By Craig on Feb 4, 2011 in Blog guests & critiques, interviews, Communication tactics, Digital communication, Issues & crisis management, Public relations, Social media, Strategic communication | View Comments
The often edgy and opinionated perspectives and insights of some of the world’s leading public relations experts and PR bloggers will soon be available on a 2011 Public relations and managing reputation free report. The impact on issues management of social media, the building blocks of PR strategy (it’s not rocket science), why the teaching of theory in PR uni courses is essential and our industry’s dangerous, and often misguided, emphasis on Facebook are amongst the featured topics.
The report’s discussions baulk at mouthing status quo platitudes. The accepted is rejected. Plain sailing is spurned for the allure of stormy waters, where the risk is greater but the excitement heightened.
It will be a must-read for contemporary public relations practitioners who want to improve their skills, strategic capabilities and thinking; and for those who care about their profession. Stay switched on for its imminent launch, but in the meantime here is a sample of what to expect.
Issues management and social media
“The rise of social media has created untold new tools and channels for all public relations practitioners,” says Dr Tony Jaques. “But in the field of issue management it is having a dramatic impact not just on the day-to-day practice of the discipline, but is changing forever an organisation’s stakeholder relationships and the expectations of its stakeholders.
“The rise of social media is commonly described as creating a more level playing field between those with power and those affected by exercise of power. However a less recognised impact of social media is the way in which community expectation is changing, which has significant implications for the future of issue management.”
Public relations strategy
“Public relations is driven by strategy – comprised at its core by the who, what, when, where, why, how of communication and engagement – which is sometimes made to sound more complex than it actually is,” asserts Paul Roberts.
Paul says, “At the end of the day, what most people call public relations strategy can be boiled down to some very basic elements.” He calls these push and pull and contextualises his discussion around product launches and recalls.
“No one is going to care about your new product unless you make them care – push. When issuing a product recall your job is to communicate your company’s message in a much more reactive manner – pull.” Paul divides his explanation into…
- messenger – The Who
- message – The What
- timing – The When
- medium – The Where
- rationale – The Why
- logistics – The How.
The importance of teaching PR theory for PR professionalism, excellence and impact
“There is widespread if not universal agreement that education and training are important to advancing a field and helping it gain legitimacy and recognition as a profession,” says Professor Jim Macnamara, who leads the teaching of public relations at Australia’s leading PR-teaching university, University of Technology, Sydney. “But what is not agreed, and often controversial, is the balance between theory and practical skills.
“From my years in practice, I am sympathetic to these demands. But here’s where I am likely to stir up debate: I argue that we need to teach MORE THEORY.”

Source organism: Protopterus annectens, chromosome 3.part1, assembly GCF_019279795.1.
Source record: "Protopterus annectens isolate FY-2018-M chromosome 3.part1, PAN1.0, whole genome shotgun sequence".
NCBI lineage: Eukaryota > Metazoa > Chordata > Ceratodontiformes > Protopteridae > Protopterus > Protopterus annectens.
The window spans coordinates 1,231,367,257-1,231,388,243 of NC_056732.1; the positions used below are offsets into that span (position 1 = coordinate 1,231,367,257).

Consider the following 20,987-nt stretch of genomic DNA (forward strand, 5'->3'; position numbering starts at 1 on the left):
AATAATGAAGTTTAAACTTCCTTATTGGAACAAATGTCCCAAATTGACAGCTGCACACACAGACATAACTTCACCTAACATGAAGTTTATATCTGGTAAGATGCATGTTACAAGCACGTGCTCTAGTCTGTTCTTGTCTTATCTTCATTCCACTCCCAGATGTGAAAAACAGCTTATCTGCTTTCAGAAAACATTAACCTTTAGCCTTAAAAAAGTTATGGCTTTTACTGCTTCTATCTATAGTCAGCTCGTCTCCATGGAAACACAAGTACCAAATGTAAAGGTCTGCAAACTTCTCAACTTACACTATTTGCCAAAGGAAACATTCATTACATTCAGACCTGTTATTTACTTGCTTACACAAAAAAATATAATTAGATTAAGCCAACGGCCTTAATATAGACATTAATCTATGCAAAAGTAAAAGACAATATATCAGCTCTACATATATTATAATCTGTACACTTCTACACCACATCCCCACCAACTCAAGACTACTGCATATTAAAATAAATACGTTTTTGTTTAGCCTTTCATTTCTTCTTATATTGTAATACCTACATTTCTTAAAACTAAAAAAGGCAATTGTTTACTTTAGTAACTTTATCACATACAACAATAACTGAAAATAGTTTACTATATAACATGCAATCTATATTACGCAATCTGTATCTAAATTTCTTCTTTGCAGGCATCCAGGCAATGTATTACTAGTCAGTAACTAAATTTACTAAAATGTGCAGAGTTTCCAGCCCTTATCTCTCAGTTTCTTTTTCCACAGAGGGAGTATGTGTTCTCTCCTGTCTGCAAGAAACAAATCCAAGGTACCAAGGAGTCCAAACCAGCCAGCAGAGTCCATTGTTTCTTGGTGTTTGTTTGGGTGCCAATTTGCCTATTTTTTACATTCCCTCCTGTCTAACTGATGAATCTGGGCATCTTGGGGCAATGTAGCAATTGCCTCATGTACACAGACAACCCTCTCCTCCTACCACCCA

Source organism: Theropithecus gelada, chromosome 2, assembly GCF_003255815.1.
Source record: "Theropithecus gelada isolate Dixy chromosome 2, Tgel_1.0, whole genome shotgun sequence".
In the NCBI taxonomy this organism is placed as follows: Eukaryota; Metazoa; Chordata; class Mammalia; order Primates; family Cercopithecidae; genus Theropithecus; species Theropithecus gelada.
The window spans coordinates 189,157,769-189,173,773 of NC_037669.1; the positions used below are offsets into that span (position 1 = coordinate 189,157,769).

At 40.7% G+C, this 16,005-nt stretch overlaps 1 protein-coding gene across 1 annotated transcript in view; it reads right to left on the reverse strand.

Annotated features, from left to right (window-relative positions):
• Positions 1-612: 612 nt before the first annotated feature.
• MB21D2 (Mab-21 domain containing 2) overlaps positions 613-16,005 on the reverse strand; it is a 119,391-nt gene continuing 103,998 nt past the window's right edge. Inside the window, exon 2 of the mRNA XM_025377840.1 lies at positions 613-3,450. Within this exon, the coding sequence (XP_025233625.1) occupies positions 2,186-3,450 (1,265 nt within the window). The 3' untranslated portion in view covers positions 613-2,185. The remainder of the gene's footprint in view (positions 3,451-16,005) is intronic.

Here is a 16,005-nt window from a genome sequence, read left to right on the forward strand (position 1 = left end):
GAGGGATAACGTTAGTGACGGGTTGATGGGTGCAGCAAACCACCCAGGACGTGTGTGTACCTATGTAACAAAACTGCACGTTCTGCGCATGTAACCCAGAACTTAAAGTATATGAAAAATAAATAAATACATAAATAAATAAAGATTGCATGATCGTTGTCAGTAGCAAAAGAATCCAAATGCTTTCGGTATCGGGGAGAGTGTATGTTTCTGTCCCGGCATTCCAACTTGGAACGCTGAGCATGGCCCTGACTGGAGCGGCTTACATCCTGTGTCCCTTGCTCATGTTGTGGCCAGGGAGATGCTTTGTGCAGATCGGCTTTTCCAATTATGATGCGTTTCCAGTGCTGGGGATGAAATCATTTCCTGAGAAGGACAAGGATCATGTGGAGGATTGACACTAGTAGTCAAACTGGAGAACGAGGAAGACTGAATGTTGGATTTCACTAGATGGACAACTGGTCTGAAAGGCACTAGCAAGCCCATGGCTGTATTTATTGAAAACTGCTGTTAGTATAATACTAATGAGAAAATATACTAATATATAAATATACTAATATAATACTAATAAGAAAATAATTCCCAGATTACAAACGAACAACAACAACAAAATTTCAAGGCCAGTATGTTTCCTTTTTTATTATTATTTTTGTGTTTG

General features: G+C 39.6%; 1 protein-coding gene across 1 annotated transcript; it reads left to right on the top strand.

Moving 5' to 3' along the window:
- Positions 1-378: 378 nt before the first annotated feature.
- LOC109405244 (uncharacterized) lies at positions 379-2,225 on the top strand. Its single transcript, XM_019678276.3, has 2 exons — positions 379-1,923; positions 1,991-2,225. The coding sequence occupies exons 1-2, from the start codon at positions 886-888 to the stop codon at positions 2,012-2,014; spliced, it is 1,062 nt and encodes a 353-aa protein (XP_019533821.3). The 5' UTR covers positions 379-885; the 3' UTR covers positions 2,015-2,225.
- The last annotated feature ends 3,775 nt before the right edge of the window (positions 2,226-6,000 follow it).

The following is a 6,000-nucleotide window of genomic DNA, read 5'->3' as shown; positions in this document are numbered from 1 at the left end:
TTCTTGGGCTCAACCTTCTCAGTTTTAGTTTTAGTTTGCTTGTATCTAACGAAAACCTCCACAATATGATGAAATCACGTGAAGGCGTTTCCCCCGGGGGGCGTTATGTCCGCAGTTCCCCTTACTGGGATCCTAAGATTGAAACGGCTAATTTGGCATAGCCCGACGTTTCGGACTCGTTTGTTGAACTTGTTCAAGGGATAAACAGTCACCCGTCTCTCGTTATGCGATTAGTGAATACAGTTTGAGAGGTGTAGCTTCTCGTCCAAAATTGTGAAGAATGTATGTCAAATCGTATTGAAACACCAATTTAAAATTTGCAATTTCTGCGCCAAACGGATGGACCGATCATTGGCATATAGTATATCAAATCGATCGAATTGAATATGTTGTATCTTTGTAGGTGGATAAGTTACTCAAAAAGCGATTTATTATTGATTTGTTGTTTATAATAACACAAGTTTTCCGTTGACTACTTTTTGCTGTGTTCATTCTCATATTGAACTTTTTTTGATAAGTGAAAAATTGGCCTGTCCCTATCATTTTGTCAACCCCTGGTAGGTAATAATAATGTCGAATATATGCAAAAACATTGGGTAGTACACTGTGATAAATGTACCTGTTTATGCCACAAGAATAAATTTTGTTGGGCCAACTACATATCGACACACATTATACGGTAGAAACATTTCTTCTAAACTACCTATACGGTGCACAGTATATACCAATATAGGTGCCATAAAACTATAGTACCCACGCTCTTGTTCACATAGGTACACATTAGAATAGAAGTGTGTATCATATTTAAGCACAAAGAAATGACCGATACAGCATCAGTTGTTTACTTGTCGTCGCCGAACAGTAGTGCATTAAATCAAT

Professor Macnamara extrapolates his thoughts based on five key themes:
- It is a myth the PR academia is disconnected to practice and/or has no experience in it
- The importance of developing and teaching theory as well as practical skills and integrating theory with practice
- Devising communication strategy, with its attendant outcome-delivery tactical manifestations, requires depth of knowledge
- Critical thinking helps produce alternative, positive and proactive approaches. It is not an exercise in negativity or destructive approaches
- Challenging norms is facilitated by the teaching of theory, with positive implications for both the PR profession and engaging in, “wider debates and discussions of society.”
Derailing the dependence on Facebook for professional marcomms
“Facebook is nothing more than a media channel, albeit with a range of accompanying problems and issues that are both constructive as well as destructive,” says Dwight Whitney. “It is fun, entertaining and superficially interactive, which is why some people think of it as the new way to communicate versus being a channel for that action.
“The problem,” emphasises Dwight, is…“that these abbreviated versions of the ‘real deal’ are, in fact, creating people who now know of no other means of interaction.
“As communicators, we have a duty of care and obligation to understand the nature of this social media beast. Rather than being dewy-eyed cargo cultists, it behooves us instead to take a critical look at the pros and cons of this phenomenon.”
Dwight talks about how Facebook is bringing out the worst in some people (e.g. bullying) and that, “… intimacy and emotions are being replaced with a mega mall concept of friendship where ‘more is better’ and immaculate consumption replaces genuine connections.”
Ten PR professionals and academics from around the world (plus, ah, me…) are contributing to this report. What did you think about the views expressed in this post? Does there exist a healthy level of reflection within public relations around the world – on a strategic level, in the way we utilise tactical options such as Facebook and public relations status in the areas of business and society? What PR-relevant thought is keeping you up at night?
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